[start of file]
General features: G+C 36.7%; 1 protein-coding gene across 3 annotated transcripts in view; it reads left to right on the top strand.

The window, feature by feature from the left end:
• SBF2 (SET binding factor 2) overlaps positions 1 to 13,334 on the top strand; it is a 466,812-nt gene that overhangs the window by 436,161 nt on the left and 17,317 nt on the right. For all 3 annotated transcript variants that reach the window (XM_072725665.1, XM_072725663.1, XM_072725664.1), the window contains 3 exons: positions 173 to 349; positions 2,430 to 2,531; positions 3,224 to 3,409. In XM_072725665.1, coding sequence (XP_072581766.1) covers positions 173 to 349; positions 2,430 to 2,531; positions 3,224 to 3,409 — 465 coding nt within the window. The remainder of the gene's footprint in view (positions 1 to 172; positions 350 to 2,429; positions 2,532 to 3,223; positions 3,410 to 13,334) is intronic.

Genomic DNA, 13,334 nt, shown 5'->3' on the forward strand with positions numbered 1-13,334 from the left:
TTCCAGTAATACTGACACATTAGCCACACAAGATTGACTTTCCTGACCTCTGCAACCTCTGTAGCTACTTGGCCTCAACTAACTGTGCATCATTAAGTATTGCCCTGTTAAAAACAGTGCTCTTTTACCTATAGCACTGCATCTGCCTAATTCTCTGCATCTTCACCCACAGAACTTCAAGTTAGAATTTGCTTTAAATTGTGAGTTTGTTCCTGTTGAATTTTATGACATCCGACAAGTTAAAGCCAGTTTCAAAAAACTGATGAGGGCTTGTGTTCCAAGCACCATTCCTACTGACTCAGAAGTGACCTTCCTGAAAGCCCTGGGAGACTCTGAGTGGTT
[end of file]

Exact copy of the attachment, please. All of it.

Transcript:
General features: G+C 36.7%; 1 protein-coding gene across 3 annotated transcripts in view; it reads left to right on the top strand.

The window, feature by feature from the left end:
• SBF2 (SET binding factor 2) overlaps positions 1 to 13,334 on the top strand; it is a 466,812-nt gene that overhangs the window by 436,161 nt on the left and 17,317 nt on the right. For all 3 annotated transcript variants that reach the window (XM_072725665.1, XM_072725663.1, XM_072725664.1), the window contains 3 exons: positions 173 to 349; positions 2,430 to 2,531; positions 3,224 to 3,409. In XM_072725665.1, coding sequence (XP_072581766.1) covers positions 173 to 349; positions 2,430 to 2,531; positions 3,224 to 3,409 — 465 coding nt within the window. The remainder of the gene's footprint in view (positions 1 to 172; positions 350 to 2,429; positions 2,532 to 3,223; positions 3,410 to 13,334) is intronic.

Genomic DNA, 13,334 nt, shown 5'->3' on the forward strand with positions numbered 1-13,334 from the left:
TTCCAGTAATACTGACACATTAGCCACACAAGATTGACTTTCCTGACCTCTGCAACCTCTGTAGCTACTTGGCCTCAACTAACTGTGCATCATTAAGTATTGCCCTGTTAAAAACAGTGCTCTTTTACCTATAGCACTGCATCTGCCTAATTCTCTGCATCTTCACCCACAGAACTTCAAGTTAGAATTTGCTTTAAATTGTGAGTTTGTTCCTGTTGAATTTTATGACATCCGACAAGTTAAAGCCAGTTTCAAAAAACTGATGAGGGCTTGTGTTCCAAGCACCATTCCTACTGACTCAGAAGTGACCTTCCTGAAAGCCCTGGGAGACTCTGAGTGGTT